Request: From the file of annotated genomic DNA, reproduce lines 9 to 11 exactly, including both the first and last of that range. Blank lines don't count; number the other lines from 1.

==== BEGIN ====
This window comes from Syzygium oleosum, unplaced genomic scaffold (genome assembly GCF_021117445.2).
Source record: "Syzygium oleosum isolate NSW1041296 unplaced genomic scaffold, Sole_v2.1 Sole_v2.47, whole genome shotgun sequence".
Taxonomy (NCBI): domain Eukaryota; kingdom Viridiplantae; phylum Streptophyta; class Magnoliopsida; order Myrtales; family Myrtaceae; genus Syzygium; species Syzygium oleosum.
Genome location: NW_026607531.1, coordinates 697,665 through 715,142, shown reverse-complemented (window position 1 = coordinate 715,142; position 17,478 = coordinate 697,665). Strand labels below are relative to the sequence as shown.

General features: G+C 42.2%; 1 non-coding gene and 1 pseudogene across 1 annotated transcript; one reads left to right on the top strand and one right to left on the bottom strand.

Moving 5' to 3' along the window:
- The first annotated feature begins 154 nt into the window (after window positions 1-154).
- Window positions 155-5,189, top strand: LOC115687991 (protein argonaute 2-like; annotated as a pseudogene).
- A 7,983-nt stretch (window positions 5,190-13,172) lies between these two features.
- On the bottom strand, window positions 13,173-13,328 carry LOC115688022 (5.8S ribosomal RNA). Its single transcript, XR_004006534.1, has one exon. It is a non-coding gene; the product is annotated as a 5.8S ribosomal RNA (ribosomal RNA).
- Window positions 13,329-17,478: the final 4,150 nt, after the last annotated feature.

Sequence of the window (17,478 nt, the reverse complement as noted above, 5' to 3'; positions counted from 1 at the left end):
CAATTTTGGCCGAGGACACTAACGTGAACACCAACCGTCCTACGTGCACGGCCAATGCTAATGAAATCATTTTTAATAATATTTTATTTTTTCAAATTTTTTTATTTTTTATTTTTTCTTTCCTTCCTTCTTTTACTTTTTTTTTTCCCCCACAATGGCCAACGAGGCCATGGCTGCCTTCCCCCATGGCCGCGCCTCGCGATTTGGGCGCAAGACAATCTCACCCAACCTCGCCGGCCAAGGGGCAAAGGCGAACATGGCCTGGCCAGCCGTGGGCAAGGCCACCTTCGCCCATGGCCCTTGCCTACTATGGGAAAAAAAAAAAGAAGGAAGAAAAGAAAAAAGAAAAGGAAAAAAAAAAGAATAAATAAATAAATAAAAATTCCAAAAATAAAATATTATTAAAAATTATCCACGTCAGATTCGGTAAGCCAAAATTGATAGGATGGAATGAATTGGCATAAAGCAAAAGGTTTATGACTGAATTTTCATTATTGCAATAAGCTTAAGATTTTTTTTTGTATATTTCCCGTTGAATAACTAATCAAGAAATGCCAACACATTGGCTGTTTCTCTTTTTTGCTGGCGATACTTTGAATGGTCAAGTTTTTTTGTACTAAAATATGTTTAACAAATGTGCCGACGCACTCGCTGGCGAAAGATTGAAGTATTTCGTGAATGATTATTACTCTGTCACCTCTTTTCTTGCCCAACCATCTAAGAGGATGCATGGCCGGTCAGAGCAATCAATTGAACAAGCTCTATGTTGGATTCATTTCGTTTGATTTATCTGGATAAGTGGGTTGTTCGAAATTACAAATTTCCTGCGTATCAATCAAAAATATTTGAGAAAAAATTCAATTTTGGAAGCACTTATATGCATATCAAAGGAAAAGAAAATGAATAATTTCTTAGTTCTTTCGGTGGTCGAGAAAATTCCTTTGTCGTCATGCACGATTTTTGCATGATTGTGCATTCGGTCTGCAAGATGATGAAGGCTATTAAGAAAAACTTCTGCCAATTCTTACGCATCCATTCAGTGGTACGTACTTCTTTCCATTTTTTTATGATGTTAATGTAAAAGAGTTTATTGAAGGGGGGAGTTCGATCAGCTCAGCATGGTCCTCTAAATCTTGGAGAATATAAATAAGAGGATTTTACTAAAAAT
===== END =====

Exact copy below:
- A 7,983-nt stretch (window positions 5,190-13,172) lies between these two features.
- On the bottom strand, window positions 13,173-13,328 carry LOC115688022 (5.8S ribosomal RNA). Its single transcript, XR_004006534.1, has one exon. It is a non-coding gene; the product is annotated as a 5.8S ribosomal RNA (ribosomal RNA).
- Window positions 13,329-17,478: the final 4,150 nt, after the last annotated feature.